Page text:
Competition, Innovation and Growth in Transition: Exploring the Interactions between Policies

32 Pages Posted: 28 Oct 2002

See all articles by Philippe Aghion

Philippe Aghion

College de France and London School of Economics and Political Science, Fellow; Centre for Economic Policy Research (CEPR); National Bureau of Economic Research (NBER)

Wendy Carlin

University College London - Department of Economics; Centre for Economic Policy Research (CEPR)

Mark E. Schaffer

Heriot-Watt University - Centre for Economic Reform and Transformation; Centre for Economic Policy Research (CEPR); IZA Institute of Labor Economics

Date Written: March 2002

Abstract

Transition has entailed the introduction of policies to stimulate product market competition, to establish effective corporate governance and to harden enterprise budget constraints. How do these policies interact; Are they substitute policy instruments or does one policy reinforce the effect of another; Although early endogenous growth models predicted a negative relationship between competition and innovation, Aghion, Dewatripont and Rey (1999) showed that this could be reversed if agency considerations were introduced. In their model competition acts as an incentive mechanism to reduce managerial slack, which produces the additional prediction that competition and corporate governance are substitutable. But in a profit-maximizing framework in which incumbent firms innovate to escape competition, there will be complementarity between increased product market competition and governance and between competition and hard budget constraints (Aghion and Howitt 2002). We use the EBRD-World Bank Enterprise survey of over 3,000 firms in 25 transition countries to test for interaction effects between policies. We find that competition and hard budget constraints are complementary. We also find that competitive pressure (a) enhances the performance of old firms, which is suggestive of a role if agency effects and hence of policy substitutability and (b) enhances the performance of new firms, which is consistent with complementarity. Finally, the evidence points to the prevalence of financing constraints facing new firms.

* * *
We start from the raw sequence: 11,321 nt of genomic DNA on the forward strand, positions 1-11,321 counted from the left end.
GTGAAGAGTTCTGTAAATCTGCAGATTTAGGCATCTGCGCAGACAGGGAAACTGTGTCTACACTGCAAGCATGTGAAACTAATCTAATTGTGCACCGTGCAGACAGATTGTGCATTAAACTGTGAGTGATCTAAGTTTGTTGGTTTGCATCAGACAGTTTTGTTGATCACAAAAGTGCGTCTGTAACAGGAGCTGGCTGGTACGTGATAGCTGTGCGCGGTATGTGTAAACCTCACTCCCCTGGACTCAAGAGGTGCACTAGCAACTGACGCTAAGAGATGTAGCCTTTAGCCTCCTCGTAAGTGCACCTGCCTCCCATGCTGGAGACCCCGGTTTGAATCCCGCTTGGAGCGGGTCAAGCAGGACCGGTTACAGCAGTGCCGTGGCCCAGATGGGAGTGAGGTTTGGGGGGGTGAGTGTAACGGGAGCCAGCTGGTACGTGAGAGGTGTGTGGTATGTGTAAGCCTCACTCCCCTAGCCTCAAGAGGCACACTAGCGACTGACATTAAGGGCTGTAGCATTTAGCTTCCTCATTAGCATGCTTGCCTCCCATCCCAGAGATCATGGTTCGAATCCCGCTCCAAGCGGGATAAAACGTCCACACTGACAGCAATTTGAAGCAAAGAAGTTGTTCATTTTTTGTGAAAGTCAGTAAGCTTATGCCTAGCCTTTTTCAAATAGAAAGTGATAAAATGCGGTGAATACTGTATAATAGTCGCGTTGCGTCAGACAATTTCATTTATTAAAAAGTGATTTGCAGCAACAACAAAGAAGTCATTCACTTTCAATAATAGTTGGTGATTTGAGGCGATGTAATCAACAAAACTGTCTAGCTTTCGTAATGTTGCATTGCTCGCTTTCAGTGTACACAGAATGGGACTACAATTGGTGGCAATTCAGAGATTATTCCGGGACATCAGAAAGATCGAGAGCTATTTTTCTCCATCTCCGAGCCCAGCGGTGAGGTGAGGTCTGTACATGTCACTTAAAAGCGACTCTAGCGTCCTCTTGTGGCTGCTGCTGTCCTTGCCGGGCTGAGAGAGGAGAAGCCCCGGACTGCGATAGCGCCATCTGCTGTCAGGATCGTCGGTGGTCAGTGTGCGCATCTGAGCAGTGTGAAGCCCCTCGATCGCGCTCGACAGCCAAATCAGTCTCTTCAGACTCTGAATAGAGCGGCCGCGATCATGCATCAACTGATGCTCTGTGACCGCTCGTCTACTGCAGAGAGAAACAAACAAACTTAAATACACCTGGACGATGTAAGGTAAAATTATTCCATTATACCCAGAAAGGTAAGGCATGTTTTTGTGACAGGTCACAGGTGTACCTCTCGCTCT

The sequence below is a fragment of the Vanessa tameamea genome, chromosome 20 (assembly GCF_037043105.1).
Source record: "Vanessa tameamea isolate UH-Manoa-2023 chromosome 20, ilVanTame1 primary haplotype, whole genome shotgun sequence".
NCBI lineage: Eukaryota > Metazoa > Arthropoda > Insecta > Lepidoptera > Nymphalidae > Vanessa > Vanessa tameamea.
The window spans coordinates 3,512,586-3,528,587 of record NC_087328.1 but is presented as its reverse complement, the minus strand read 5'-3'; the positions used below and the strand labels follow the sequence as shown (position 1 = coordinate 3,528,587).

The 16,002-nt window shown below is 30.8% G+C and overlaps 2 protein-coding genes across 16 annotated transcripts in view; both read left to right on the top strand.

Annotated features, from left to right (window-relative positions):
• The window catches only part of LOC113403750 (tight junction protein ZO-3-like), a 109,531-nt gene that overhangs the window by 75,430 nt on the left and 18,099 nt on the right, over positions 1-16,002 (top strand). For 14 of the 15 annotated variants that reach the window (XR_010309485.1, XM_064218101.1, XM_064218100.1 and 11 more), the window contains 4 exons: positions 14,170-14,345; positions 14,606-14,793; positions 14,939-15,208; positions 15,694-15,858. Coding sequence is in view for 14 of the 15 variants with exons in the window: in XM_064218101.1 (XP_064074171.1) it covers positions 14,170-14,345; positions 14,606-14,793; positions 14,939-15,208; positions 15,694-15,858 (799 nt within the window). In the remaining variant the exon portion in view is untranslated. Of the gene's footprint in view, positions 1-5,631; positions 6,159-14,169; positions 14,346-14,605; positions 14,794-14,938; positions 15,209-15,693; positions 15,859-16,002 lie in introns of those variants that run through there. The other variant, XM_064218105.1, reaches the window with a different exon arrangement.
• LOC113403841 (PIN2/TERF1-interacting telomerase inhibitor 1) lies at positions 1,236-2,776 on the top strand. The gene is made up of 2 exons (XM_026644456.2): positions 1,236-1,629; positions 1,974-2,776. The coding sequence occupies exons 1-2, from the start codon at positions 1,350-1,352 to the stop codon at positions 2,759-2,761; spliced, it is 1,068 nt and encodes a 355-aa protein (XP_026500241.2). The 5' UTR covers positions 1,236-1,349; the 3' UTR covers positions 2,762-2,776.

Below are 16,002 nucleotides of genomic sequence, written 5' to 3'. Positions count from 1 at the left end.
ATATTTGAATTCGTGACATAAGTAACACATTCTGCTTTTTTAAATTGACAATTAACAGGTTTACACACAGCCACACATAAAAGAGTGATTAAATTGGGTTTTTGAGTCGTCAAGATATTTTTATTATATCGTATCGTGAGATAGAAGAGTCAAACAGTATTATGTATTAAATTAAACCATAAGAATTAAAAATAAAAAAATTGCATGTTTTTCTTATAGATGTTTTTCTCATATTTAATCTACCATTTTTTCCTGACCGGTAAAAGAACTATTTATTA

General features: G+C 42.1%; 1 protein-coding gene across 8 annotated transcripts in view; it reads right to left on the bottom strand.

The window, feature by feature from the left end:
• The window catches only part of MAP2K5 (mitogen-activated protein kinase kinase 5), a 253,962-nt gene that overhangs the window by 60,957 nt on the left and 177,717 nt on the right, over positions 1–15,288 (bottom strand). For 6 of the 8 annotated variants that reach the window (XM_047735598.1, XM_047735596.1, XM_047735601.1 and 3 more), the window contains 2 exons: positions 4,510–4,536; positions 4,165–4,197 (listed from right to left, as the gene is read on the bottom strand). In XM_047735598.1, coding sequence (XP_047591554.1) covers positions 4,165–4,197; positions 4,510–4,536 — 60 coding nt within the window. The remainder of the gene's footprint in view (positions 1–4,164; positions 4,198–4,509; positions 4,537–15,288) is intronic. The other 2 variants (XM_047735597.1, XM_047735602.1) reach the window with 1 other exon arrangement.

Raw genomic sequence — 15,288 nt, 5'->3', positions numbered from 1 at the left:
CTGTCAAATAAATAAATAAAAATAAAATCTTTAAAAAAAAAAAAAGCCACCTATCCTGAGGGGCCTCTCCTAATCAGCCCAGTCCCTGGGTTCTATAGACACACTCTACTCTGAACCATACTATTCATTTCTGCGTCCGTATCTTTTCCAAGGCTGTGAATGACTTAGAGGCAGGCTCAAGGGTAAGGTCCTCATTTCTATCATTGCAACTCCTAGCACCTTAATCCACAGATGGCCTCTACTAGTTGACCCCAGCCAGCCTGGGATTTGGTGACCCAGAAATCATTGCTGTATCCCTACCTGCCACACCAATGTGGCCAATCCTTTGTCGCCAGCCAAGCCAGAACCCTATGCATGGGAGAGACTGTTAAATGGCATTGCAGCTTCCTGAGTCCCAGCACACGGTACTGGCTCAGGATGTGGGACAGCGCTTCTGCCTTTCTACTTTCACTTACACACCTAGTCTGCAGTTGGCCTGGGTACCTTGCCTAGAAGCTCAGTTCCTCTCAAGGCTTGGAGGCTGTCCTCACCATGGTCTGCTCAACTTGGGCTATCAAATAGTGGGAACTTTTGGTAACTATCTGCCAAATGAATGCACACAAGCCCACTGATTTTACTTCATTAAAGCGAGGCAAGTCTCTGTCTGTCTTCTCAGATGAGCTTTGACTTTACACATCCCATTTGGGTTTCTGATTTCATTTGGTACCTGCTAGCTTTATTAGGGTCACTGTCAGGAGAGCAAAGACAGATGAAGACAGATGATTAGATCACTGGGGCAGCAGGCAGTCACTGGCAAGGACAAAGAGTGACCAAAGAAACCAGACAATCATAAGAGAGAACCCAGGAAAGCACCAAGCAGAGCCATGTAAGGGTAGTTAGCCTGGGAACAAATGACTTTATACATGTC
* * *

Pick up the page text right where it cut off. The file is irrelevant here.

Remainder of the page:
Keywords: transition, innovation, competition, corporate governance, hard budget constraints, policy interactions, enterprise survey

JEL Classification: G32 , L10 , O31, P20

Suggested Citation

Aghion, Philippe and Carlin, Wendy and Schaffer, Mark E., Competition, Innovation and Growth in Transition: Exploring the Interactions between Policies (March 2002). William Davidson Institute Working Paper Number 501. Available at SSRN: https://ssrn.com/abstract=311407 or http://dx.doi.org/10.2139/ssrn.311407

Philippe Aghion

College de France and London School of Economics and Political Science, Fellow ( email )

London
United Kingdom

Centre for Economic Policy Research (CEPR)

London
United Kingdom

National Bureau of Economic Research (NBER)

1050 Massachusetts Avenue
Cambridge, MA 02138
United States

Wendy Carlin (Contact Author)

University College London - Department of Economics ( email )

Gower Street
London WC1E 6BT, WC1E 6BT
United Kingdom
+44 20 7679 5858 (Phone)
+44 20 7916 2775 (Fax)

Centre for Economic Policy Research (CEPR)

London
United Kingdom

Mark E. Schaffer

Heriot-Watt University - Centre for Economic Reform and Transformation ( email )

School of Management - Department of Economics
Edinburgh EH14 4AS
United Kingdom
+44 131 451 3494 (Phone)
+44 131 451 3008 (Fax)

HOME PAGE: http://www.hw.ac.uk/ecoWWW/cert

Centre for Economic Policy Research (CEPR)

London
United Kingdom

IZA Institute of Labor Economics

P.O. Box 7240
Bonn, D-53072
Germany

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